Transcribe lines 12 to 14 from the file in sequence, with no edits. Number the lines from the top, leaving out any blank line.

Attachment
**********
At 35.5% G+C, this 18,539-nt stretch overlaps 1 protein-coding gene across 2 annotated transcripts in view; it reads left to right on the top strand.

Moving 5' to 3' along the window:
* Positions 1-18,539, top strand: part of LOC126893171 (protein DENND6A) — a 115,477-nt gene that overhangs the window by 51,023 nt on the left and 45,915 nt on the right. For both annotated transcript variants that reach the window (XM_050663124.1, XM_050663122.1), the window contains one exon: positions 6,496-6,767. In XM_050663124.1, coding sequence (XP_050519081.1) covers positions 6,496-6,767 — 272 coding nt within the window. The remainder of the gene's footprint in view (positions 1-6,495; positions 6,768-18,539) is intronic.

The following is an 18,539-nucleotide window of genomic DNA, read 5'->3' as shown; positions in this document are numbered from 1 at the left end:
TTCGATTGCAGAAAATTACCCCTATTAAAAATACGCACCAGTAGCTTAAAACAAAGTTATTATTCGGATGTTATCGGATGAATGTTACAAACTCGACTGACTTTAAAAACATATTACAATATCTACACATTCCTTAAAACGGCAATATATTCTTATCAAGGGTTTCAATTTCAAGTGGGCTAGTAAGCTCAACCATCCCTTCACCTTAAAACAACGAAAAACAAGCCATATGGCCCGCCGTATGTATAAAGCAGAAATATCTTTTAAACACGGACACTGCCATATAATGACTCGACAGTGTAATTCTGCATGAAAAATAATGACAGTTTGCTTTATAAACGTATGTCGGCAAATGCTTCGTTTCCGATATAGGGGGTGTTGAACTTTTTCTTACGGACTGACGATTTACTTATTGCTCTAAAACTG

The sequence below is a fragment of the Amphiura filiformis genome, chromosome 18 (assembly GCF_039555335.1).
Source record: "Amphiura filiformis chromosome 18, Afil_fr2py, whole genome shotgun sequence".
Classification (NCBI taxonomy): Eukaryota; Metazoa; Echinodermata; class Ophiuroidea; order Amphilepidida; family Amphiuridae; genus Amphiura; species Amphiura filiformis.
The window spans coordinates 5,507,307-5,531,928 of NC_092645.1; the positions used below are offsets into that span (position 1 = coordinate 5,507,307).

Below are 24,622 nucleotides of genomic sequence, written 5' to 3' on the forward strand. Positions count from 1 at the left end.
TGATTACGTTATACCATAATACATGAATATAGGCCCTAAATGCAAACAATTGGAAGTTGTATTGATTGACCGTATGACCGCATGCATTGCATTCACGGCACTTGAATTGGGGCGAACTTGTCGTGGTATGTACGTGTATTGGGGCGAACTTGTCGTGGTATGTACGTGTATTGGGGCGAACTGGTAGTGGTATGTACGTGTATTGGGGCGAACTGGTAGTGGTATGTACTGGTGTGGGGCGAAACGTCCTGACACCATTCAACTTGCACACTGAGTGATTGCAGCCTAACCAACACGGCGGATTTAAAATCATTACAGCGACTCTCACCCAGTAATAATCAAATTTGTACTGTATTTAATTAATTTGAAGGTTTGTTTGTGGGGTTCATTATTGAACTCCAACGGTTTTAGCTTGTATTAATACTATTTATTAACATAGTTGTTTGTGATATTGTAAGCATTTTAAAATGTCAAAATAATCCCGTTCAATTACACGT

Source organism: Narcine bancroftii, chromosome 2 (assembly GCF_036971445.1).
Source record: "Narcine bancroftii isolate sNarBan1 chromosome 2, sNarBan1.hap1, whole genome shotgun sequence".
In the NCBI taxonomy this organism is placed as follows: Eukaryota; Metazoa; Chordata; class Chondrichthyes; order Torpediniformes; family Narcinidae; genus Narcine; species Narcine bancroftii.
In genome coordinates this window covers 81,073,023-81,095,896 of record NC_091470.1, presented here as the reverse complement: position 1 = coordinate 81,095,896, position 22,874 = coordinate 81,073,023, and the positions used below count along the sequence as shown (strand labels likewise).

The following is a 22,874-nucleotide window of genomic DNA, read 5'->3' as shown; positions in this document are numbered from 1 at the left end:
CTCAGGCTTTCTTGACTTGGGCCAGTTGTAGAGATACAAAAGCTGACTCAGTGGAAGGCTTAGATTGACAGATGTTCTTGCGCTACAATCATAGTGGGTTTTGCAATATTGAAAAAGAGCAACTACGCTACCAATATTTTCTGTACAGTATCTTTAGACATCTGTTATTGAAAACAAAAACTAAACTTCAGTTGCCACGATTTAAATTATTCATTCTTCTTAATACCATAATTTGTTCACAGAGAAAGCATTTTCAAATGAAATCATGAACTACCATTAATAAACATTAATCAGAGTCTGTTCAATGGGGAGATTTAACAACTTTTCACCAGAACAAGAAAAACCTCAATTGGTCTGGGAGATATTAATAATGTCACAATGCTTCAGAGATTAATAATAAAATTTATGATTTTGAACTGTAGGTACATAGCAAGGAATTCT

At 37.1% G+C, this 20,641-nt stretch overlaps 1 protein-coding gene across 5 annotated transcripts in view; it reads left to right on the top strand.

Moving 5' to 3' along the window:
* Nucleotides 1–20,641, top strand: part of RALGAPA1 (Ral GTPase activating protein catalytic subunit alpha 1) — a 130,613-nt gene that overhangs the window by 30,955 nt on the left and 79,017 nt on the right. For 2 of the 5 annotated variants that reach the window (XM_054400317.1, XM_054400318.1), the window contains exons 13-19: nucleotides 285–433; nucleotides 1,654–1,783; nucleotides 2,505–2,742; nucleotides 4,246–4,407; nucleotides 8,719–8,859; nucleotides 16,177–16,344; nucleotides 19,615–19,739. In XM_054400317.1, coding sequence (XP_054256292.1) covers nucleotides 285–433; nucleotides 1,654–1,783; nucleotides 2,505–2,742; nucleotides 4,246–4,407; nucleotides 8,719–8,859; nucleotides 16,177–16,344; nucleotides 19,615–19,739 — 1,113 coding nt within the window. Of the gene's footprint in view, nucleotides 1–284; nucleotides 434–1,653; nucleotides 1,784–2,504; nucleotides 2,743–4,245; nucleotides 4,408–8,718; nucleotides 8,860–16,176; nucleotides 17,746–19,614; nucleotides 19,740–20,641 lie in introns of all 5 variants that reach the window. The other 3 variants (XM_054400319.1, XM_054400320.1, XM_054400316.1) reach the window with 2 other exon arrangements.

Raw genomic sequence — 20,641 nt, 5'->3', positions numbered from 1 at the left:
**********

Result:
Source organism: Narcine bancroftii, chromosome 2 (assembly GCF_036971445.1).
Source record: "Narcine bancroftii isolate sNarBan1 chromosome 2, sNarBan1.hap1, whole genome shotgun sequence".
In the NCBI taxonomy this organism is placed as follows: Eukaryota; Metazoa; Chordata; class Chondrichthyes; order Torpediniformes; family Narcinidae; genus Narcine; species Narcine bancroftii.